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      Mr. Peel urged that it is dangerous to touch time-honoured institutions in an ancient monarchy like this, if the Dissenters did not feel the tests as a grievance; if they did, it would be a very strong argument for a change. "But," he asked, "are the grievances now brought forward in Parliament really felt as such by the Dissenters out of doors? So far from it, there were only six petitions presented on the subject from 1816 to 1827. The petitions of last year were evidently got up for a political purpose." He quoted from a speech of Mr. Canning's, delivered, in 1825, on the Catholic Relief Bill, in which he said, "This Bill does not tend to equalise all the religions in the State, but to equalise all the Dissenting sects of England. I am, and this Bill is, for a predominant church, and I would not, even in appearance, meddle with the laws which secure that predominance to the Church of England. What is the state of the Protestant Dissenters? It is that they labour under no practical grievances on account of this difference with the Established Church; that they sit with us in this House, and share our counsels; that they are admissible into the highest offices of State, and often hold them. Such is the operation of the Test and Corporation Acts, as mitigated by the Annual Indemnity Act; this much, and no more, I contend, the Catholics should enjoy." With regard to Scotland Mr. Peel appealed to the facts that from that country there was not one solitary petition; that there was not any military or naval office or command from which Scotsmen were shut out; that, so far from being excluded from the higher offices of Government, out of the fourteen members who composed the Cabinet, threeLord Aberdeen, Lord Melville, and Mr. Grantwere Scotsmen and good Presbyterians. Even in England the shutting out, he said, was merely nominal. A Protestant Dissenter had been Lord Mayor of London the year before. The Acts had practically gone into desuetude, and the existing law gave merely a nominal preponderance to the Established Church, which it was admitted on all hands it should possess.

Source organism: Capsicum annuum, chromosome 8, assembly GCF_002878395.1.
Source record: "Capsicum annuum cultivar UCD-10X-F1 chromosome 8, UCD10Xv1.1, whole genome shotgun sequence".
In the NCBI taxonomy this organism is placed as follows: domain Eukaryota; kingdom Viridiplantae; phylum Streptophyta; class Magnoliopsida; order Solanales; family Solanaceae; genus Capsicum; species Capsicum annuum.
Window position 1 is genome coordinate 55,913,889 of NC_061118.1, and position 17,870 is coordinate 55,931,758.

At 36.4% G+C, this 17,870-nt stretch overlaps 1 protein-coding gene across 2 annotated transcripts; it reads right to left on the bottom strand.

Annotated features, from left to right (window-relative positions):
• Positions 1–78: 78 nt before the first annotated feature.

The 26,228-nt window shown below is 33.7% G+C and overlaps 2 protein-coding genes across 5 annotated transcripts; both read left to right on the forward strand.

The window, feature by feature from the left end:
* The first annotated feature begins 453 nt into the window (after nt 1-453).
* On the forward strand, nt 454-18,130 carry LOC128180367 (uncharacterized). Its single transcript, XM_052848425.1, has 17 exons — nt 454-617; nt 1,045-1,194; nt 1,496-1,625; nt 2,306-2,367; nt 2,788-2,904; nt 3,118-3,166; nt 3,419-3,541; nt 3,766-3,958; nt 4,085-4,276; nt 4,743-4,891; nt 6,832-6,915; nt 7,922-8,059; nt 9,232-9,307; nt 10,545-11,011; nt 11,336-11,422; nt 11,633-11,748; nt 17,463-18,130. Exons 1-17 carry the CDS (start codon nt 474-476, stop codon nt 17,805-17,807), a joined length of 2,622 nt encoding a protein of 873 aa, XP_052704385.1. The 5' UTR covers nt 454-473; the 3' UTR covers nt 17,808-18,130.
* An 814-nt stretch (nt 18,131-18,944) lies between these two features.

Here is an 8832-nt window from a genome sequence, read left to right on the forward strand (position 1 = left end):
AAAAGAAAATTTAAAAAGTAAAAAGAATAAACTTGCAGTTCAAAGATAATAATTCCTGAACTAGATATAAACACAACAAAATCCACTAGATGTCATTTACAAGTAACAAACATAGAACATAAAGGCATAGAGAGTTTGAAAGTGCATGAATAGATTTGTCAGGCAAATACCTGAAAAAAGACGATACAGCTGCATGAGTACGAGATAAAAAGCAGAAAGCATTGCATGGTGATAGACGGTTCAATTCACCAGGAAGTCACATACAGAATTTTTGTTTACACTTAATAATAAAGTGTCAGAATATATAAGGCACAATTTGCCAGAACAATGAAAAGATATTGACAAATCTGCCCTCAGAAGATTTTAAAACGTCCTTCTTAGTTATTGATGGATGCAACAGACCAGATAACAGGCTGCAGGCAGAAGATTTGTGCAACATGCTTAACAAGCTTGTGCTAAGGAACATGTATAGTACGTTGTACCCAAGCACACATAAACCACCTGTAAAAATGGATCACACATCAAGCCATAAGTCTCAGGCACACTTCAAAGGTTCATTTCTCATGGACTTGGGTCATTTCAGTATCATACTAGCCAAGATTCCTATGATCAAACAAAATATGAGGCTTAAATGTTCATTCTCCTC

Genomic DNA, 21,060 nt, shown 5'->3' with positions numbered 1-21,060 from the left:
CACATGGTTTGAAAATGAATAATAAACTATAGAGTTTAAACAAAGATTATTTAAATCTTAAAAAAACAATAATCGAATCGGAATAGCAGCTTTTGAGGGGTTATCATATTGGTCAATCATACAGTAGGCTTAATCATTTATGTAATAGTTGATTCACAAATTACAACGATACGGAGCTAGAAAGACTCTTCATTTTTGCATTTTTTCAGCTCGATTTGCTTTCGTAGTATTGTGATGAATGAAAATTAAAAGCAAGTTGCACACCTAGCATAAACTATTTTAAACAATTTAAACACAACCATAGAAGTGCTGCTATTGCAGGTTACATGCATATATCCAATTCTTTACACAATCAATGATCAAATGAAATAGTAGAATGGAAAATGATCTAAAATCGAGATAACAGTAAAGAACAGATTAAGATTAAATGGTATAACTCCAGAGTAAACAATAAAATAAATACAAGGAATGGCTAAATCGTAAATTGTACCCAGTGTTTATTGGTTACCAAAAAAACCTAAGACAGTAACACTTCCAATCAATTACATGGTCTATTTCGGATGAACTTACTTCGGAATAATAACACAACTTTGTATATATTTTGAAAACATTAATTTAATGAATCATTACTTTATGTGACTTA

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      France, to lay his complaints before the court, and urge the removal of Avaugour. He had, besides, two other important objects, as will appear hereafter. His absence brought no improvement. Summer and autumn passed, and the commotion did not abate. Winter was drawing to a close, when, at length, outraged Heaven interposed an awful warning to the guilty colony.